Thursday, February 28, 2008

Google Chief Economist Hal Varian on Data Analysis

Google's Chief Economist Hal Varian Answers Questions on the Freakonomics blog:

Q: What jobs would you recommend to a young person with an interest, and maybe a bachelors degree, in economics?

A: If you are looking for a career where your services will be in high demand, you should find something where you provide a scarce, complementary service to something that is getting ubiquitous and cheap.

So what’s getting ubiquitous and cheap? Data. And what is complementary to data? Analysis.

So my recommendation is to take lots of courses about how to manipulate and analyze data: databases, machine learning, econometrics, statistics, visualization, and so on.

(HT: Newmark's Door)

A few more:

Q: PC or Mac?

A: Linux.

Q: How close to “perfect information” can you get in your position at Google?

A: I sit one office away from our CEO, so I would say “about 12 feet.”

5 Comments:

At 2/28/2008 10:32 AM, Anonymous Anonymous said...

Manipulating and analyzing data sounds fine except for the legions of people overseas willing to do the same job a day faster and for a dollar less.

What would Hal Varian say to that?

 
At 2/28/2008 11:12 AM, Anonymous Anonymous said...

“There is no means of avoiding the final collapse of a boom brought about by credit expansion. The alternative is only whether the crisis should come sooner as the result of voluntary abandonment of further credit expansion, or later as a final and total catastrophe of the currency system involved.”
Human Action: A Treatise on Economics
Ludwig von Mises (1881-1973)

http://quotes.ino.com/chart/?s=NYBOT_DX&v=d6

 
At 2/28/2008 3:00 PM, Anonymous Machiavelli999 said...

anon (10:32 AM):

You are so stupid. I am sure Hal Varian is not afraid of competition and if there is someone out there who can do his jost cheaper and faster then that person should get that job.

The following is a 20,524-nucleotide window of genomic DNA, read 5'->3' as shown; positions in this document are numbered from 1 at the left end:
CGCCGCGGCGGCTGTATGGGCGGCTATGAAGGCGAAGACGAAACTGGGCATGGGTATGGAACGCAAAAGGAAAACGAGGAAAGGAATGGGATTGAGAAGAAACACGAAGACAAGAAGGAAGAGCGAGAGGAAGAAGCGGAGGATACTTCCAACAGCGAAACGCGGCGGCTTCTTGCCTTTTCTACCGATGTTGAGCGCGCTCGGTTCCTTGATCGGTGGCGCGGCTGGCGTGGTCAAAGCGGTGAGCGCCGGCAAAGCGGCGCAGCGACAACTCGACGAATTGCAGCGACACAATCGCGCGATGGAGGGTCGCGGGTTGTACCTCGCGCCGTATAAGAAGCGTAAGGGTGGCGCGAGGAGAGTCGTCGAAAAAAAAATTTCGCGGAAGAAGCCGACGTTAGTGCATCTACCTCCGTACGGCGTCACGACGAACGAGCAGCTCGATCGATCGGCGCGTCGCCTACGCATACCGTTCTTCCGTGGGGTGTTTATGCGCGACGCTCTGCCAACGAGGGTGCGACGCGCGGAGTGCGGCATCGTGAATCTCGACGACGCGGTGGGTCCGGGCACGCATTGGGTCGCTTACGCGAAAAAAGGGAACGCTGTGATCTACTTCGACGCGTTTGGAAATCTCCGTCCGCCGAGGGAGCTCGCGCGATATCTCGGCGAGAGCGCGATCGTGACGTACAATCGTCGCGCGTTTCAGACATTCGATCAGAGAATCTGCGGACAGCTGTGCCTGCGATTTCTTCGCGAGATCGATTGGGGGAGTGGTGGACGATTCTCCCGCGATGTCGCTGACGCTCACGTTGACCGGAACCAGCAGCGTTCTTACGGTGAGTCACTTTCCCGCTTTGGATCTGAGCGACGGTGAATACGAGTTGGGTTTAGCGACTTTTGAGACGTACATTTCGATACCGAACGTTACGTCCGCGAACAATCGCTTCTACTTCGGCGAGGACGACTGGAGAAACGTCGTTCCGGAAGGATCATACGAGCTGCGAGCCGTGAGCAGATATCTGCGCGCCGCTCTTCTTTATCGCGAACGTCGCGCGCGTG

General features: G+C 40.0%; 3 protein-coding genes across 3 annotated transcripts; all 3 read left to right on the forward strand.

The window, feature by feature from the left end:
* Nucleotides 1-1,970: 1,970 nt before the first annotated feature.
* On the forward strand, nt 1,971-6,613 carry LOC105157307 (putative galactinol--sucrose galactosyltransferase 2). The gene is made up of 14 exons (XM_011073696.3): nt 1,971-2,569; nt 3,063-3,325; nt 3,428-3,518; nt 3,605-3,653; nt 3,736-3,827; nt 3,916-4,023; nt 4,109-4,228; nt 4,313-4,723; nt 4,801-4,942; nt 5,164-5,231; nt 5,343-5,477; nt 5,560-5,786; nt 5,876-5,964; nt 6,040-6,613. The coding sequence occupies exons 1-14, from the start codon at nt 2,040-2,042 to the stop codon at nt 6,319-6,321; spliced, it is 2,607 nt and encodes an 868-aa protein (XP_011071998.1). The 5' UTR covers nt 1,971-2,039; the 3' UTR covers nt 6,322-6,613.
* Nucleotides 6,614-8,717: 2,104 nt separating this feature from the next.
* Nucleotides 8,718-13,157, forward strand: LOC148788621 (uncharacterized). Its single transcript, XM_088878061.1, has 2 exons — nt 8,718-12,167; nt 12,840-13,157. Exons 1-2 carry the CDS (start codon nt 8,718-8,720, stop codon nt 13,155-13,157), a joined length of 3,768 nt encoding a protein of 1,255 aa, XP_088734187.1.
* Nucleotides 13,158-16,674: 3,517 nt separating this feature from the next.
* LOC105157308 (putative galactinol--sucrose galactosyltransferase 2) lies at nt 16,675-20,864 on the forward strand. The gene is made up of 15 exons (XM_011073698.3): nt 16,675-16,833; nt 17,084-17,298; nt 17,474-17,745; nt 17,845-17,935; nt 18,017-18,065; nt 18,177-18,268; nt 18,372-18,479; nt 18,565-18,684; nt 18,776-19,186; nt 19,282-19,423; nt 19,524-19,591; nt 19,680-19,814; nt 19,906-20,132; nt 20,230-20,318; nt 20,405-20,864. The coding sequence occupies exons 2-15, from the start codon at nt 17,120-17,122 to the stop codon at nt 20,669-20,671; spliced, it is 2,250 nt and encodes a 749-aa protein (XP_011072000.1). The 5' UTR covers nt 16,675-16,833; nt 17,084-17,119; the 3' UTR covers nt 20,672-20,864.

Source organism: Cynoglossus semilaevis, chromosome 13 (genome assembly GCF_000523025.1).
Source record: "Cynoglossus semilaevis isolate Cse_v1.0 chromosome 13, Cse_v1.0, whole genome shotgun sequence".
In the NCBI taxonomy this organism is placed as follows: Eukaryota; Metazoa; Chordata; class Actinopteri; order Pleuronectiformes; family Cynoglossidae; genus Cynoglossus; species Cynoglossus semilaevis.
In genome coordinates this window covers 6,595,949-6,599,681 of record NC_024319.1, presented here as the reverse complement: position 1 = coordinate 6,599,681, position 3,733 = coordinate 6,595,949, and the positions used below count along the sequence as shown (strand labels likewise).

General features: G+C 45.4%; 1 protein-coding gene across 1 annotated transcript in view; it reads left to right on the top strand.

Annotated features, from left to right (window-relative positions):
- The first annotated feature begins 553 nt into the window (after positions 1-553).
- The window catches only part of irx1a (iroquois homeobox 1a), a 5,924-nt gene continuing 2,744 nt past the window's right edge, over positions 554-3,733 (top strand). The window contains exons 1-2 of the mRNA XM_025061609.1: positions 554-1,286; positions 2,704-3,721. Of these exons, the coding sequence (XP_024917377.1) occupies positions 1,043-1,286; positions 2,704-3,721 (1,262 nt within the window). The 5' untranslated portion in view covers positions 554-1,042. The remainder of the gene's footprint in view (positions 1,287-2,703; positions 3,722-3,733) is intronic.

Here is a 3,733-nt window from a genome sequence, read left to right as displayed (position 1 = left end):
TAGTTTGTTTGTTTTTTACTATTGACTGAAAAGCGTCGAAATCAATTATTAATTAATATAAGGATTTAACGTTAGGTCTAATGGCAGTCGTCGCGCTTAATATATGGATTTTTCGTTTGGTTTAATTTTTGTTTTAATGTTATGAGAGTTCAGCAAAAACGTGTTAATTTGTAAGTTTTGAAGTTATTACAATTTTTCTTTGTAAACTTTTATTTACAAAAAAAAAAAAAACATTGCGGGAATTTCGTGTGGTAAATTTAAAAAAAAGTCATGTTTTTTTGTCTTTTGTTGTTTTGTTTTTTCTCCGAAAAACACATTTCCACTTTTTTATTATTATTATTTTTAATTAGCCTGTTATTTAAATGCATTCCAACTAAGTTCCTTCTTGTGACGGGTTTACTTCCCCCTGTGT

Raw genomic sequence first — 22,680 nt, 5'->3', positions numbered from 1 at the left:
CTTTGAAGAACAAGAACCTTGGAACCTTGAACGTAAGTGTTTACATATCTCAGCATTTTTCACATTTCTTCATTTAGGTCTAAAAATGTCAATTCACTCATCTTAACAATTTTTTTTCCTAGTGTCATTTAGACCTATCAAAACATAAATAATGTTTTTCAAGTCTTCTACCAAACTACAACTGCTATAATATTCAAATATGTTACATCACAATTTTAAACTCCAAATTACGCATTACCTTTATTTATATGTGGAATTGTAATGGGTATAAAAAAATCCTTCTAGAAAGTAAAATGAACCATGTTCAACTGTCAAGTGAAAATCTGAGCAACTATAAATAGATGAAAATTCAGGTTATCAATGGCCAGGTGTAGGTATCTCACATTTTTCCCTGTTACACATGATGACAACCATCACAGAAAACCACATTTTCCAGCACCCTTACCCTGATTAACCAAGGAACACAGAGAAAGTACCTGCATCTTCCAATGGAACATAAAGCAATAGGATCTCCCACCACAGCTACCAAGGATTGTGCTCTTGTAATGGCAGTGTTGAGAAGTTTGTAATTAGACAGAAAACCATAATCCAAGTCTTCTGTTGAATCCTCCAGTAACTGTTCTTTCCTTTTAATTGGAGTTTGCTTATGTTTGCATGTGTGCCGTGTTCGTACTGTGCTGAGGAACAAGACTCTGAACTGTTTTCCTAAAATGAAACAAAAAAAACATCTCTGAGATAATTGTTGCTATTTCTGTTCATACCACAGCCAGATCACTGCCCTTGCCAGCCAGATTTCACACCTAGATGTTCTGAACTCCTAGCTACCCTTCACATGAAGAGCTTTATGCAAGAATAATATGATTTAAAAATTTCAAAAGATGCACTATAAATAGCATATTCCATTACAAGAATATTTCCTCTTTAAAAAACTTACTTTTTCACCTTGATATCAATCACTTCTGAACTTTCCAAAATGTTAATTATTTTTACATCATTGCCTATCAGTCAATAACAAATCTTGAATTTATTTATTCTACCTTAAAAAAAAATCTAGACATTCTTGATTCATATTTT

If tomorrow we were to discover a new type of AI technology that would allow us to make robots that can do all the jobs car assembly line workers can do 10x faster and 10x cheaper, there would be liberal morons out there like yourself who would say this is a bad thing for America because it would put a lot of auto workers out of work.

 
At 2/28/2008 3:38 PM, Blogger Shawn said...

machiavelli...i'm not sure that anon is being 'liberal' there, or saying it's 'a bad thing for america'...it simply is true; there are a lot of people overseas whose time is cheaper than ours, and who can manipulate data cheaper than we can: with that in mind, it seems foolish to point someone toward a data manipulation focus....it's simply not our comparative advantage.

so...yeah; get a degree in design, not number manipulation.

 
At 2/29/2008 3:20 AM, Anonymous Anonymous said...

Anon 10:32 here...

Thank you Shawn for extending the benefit of the doubt.

The truth is that I think Hal Varian's advice to seek employment in manipulating and analyzing data is crazy for most economics majors.

For the record I am a huge fan of automation, robots and some forms of AI. In fact if you stop to look at how robots are being increasingly used in manufacturing it becomes apparent that sometime in the near future robots will be manufacturing most goods right here in America. In fact some of the prototype robots I'm thinking about could be manufacturing goods for you right in your house--they'll be that cheap and that plentiful.

 

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